So where should Apple throw their developers? Put them to work on the main source? THEN pull them off and put them on the porting effort? No.

    The job is a big one, and the payoff just wouldn't be there at this moment in time. As soon as the 2.0 source is more complete and the porting work can begin, maybe then we will see Apple commitment (in the OS X port ONLY).

    It's not Apple's fault, it's just that complex software takes time, and OO.org is pretty complex. Sure, the porting team could attempt to move OO.org 1.1.1 to native Aqua, but all their work would be broken with regards to 2.0, as the source is changing significantly in this transition (a lot of it to do with abstracting interfaces so that this kind of problem is surmountable and we can get an Aqua version).

    But sadly, we're just going to have to wait - it's a big job, and Apple have much more pressing things to put their developers on than a two year project involving fixing up the main OO.o source, then moving to another 6 month - 1 year project to port it.

    At the moment, Apple gains a lot from being able to claim Microsoft Office support, especially with the new Office 2004 coming soon. How much business sense does it make to be seen to be throwing your resources all over the shop into a competing office suite when despite that effort, the suite isn't going to be available for over two years? Not a lot! The way Apple should/is playing this is to support MS Office on the platform as it's really needed, and only attempt to publicly move momentum to something like OO.o when the transition can be swift, and OO.o is near mature for the platform.

    Look at what happened when Apple supported the open source KHTML engine for Safari, as soon as Microsoft were snubbed they removed IE support. Luckily Safari was (juuuust about) ready to fill the gap left by MS. Now look at OO.o - it is NOT ready to fill the gap left by MS (as evidenced by all the posts here) how bright would it be to give MS any excuse/reason to withdraw support for Office on OS X before a replacement is ready to be announced?

    As for KDE rivaling OS X, well each to his own I guess. You say that there is little that will be in Panther that won't be in KDE in a year - well I think more accurately would be 2-3 years... and then you are forgetting that Apple updates their OS too, and in that timeframe OS X would be moving forward also.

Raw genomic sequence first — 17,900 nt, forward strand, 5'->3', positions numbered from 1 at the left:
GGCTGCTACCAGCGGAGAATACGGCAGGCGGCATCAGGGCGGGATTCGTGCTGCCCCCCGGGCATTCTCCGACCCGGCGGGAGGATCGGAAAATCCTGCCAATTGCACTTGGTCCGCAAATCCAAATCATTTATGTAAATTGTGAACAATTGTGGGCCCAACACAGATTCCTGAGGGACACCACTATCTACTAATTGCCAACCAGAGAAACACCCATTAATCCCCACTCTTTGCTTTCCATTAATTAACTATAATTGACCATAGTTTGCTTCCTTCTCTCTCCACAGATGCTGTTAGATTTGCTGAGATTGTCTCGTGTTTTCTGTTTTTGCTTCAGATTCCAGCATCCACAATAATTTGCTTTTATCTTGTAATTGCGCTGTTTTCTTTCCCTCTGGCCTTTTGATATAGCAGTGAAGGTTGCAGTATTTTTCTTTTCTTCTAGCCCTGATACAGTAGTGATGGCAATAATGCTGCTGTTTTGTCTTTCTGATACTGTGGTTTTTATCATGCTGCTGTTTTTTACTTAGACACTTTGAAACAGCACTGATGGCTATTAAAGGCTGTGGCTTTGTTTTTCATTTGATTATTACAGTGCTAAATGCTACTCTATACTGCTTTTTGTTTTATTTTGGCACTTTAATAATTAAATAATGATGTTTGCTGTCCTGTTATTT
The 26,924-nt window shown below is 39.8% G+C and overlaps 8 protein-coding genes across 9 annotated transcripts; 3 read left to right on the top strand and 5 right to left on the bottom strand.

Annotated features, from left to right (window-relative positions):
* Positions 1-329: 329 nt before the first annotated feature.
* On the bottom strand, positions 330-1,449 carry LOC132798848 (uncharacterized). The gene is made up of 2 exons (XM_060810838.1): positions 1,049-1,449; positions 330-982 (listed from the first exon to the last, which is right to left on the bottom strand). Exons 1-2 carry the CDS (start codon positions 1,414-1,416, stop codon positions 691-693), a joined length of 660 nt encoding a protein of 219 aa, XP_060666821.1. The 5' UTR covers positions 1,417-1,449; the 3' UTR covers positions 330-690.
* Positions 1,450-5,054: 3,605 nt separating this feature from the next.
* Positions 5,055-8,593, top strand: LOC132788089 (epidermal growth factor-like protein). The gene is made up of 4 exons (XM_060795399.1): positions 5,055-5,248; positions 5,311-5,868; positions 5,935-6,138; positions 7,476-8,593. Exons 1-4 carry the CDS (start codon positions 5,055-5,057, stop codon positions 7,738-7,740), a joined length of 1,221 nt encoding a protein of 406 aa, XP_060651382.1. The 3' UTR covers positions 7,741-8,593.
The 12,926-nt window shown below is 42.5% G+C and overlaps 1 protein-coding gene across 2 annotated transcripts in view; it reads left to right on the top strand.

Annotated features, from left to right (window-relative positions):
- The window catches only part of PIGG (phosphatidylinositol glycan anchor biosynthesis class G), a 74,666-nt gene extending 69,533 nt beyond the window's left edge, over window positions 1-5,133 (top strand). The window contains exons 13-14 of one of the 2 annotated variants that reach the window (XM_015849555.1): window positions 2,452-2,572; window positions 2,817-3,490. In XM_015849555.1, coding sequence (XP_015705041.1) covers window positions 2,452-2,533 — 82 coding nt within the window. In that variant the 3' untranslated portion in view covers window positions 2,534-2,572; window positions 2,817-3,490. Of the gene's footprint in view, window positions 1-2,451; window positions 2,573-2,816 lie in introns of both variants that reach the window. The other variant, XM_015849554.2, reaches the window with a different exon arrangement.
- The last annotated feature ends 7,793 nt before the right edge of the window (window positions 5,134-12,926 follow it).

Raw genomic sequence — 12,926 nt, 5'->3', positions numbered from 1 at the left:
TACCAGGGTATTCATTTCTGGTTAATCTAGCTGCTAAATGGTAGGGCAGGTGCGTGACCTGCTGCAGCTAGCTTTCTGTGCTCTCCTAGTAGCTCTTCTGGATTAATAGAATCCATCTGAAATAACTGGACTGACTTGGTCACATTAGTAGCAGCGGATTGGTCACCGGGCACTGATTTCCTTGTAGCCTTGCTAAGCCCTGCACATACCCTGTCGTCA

In terms of "Linux & Co breathing down [OS X's] neck...", well I would love to see a Linux distro give me what OS X gives me (then I wouldn't have to pay for it!) but I simply don't think you're right. Look at how things have moved ahead in the last three years (since OS X 10.0). Sure, KDE and Gnome have made nice enhancements, significant ones, much needed ones too. But when you compare where KDE/Gnome and OS X (or Aqua I guess) was three years ago, and where they both are today - the paths are NOT converging, OS X is moving further and further ahead at a fantastically TREMENDOUS pace... sure KDE and Gnome WILL implement the same features, but these features will by their nature be copy-cat features, and OS X at the moment is simply moving faster adding new features than KDE/Gnome can copy the old ones.
  • by tverbeek (457094) on Tuesday March 30, 2004 @08:55AM (#8712791) Homepage
    Instead of pissing in the wind with X on Mac, all of the effort should be for the native aqua version. The X version looks horrible and performs horrible.

    But it's available now. If they'd insisted on doing a native Aqua port instead of building and maintainging the X11 version first, OpenOffice for OSX would still be vaporware... vaporware that a lot of people would be sitting on the sidelines questioning whether it was ever going to happen. This way we know that OOo is going get ported to OS X, because it already has. That builds confidence, establishing that OOo is a real cross-platform app, not just a Linux app that's been successfully ported to one other OS.